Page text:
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The skills that matter

May 5, 2011

I have just emerged from chairing a panel at Corporate United‘s ‘Synergy’ conference. The panel members – a CIO, Deputy General Counsel and head of Marketing – were giving their perspectives on the role and value of Procurement.

The good news – for those in Procurement – is that these three executives were united in their view that Procurement has ‘a really bright future’. And in general, each of them feels that their Procurement staff are doing a good job. But that doesn’t mean we can just sit back and relax. Their comments indicated the need for on-going change and improvement, in particular the fact that Procurement must get away from its image of being driven by price and process. A clear message was that ‘policing’ is a role for technology; the critical value for the practiitoner must be to enable the business through their knowledge and personal skills.

So what are those skills, what is it that an executive looks for when they see a high-value procurement professional?

Top of the list was project management. Each of the executives made the point that they are busy and often cannot pay attention to the implementation or execution of plans and strategies. So they need a Procurement function that they can rely on to execute and keep them informed. They also agreed on the importance of quantitative analysis, to support decision-making. Business acumen came high on the list, in particular the ability to look beyond price and advise on the optimum cost decisions and alternatives. Given the speed of change in business conditions, ensuring on-going understanding of what the business needs and also understanding of goals are critical to the quality and timeliness of advice and support.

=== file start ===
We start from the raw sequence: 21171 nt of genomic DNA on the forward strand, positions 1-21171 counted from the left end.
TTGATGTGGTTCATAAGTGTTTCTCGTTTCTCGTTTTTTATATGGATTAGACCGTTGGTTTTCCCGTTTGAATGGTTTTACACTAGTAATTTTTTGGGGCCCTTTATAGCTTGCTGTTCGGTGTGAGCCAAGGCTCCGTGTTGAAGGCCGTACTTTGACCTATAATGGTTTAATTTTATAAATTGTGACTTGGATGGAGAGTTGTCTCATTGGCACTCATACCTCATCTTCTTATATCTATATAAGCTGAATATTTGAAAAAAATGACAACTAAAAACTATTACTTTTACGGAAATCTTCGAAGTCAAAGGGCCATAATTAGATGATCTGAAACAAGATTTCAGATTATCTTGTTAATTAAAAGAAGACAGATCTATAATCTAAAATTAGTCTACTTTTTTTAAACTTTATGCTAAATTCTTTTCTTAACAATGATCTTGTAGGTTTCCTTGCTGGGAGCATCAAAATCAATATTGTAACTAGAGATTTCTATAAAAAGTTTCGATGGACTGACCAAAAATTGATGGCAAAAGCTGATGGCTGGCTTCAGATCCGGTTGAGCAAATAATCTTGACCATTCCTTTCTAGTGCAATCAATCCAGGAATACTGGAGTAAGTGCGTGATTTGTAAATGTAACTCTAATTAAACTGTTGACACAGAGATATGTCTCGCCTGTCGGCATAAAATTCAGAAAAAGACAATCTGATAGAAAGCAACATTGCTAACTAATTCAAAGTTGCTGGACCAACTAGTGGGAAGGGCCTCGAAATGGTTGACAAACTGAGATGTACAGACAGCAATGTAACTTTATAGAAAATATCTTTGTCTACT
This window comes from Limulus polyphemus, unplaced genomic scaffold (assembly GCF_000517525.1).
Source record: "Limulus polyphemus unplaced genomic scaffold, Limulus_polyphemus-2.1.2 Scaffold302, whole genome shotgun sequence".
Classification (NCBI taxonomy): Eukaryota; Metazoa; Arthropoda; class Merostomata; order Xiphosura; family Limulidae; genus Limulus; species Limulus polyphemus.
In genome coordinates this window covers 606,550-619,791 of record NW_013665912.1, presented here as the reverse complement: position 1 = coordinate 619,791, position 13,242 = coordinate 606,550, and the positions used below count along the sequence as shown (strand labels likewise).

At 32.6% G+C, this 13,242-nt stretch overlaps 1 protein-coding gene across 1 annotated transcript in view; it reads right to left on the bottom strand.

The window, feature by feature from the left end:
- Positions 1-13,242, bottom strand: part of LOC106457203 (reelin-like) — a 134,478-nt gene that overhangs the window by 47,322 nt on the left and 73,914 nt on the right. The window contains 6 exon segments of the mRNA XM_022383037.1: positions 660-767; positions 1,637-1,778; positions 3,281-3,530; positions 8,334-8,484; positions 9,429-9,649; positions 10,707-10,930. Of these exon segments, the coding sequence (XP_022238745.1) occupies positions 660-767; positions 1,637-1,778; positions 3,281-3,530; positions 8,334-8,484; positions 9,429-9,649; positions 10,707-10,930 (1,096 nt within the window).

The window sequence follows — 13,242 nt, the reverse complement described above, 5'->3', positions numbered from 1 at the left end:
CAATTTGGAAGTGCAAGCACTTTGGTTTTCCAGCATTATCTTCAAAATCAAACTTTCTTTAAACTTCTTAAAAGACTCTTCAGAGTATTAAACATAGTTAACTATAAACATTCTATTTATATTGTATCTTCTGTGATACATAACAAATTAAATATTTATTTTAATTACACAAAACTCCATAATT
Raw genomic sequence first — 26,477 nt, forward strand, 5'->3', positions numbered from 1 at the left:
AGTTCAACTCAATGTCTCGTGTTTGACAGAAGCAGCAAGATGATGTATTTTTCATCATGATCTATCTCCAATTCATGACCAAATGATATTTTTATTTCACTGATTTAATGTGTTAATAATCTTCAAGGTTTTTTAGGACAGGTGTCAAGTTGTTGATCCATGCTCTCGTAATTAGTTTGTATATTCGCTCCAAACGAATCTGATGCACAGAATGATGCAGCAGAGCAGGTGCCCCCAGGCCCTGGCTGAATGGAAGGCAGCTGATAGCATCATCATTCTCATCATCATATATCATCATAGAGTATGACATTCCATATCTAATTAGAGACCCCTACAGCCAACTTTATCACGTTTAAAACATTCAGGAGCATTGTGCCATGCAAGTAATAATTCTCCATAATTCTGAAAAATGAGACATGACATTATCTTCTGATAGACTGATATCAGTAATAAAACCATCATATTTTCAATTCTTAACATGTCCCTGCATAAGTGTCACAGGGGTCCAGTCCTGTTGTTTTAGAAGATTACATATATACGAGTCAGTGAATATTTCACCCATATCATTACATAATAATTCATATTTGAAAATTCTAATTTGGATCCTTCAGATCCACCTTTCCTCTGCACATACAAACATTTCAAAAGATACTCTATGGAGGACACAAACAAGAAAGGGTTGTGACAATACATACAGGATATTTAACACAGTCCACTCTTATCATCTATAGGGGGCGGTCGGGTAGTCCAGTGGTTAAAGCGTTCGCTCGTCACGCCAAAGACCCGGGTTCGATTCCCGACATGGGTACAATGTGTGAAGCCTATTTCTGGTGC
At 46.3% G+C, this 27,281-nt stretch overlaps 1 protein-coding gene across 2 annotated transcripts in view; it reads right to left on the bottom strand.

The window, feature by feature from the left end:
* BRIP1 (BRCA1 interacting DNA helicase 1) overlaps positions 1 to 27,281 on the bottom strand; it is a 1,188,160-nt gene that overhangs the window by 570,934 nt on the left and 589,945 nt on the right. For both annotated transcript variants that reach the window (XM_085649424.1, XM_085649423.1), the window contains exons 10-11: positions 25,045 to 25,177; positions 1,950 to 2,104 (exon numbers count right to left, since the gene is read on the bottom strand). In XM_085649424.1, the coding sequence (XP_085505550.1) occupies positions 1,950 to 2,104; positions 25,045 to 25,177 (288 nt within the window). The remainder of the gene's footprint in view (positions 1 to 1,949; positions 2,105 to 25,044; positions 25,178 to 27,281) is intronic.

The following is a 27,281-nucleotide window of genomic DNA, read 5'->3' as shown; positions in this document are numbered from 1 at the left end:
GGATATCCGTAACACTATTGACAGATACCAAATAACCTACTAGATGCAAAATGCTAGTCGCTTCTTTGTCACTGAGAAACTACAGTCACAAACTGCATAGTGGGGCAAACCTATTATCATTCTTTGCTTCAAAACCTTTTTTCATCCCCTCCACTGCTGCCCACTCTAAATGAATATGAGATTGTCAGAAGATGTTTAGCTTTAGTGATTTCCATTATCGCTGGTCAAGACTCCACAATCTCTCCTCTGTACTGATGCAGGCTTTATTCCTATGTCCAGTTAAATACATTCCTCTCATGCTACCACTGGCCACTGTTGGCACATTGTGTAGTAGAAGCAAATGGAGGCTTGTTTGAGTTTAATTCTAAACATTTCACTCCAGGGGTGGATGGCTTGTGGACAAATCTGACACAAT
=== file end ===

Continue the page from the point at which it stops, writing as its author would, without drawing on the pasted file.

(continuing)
“I need Procurement to help me stay on top of things”, commented one executive. “I don’t have enough time”. Agreeing with this, the head of Marketing said that for him, a major value is resourcefulness – finding answers, bringing ideas. “I want to see professionals who are applying intelligence to business problems and opportunities, not pen pushers and paper-chasers bound by their own process”. The Legal executive agreed strongly with this. “If Procurement want to be trusted, if they want authority, they must make my job easier. I want to see evidence that they question things in an intelligent way and bring value to the process. For example, if there is a statement of work, I don’t expect to have them just acting as a communication channel – I want to see that they have analyzed it, understood the business goals and made sure that the terms or the responsibilities are going to work, to protect our company and its goals”.

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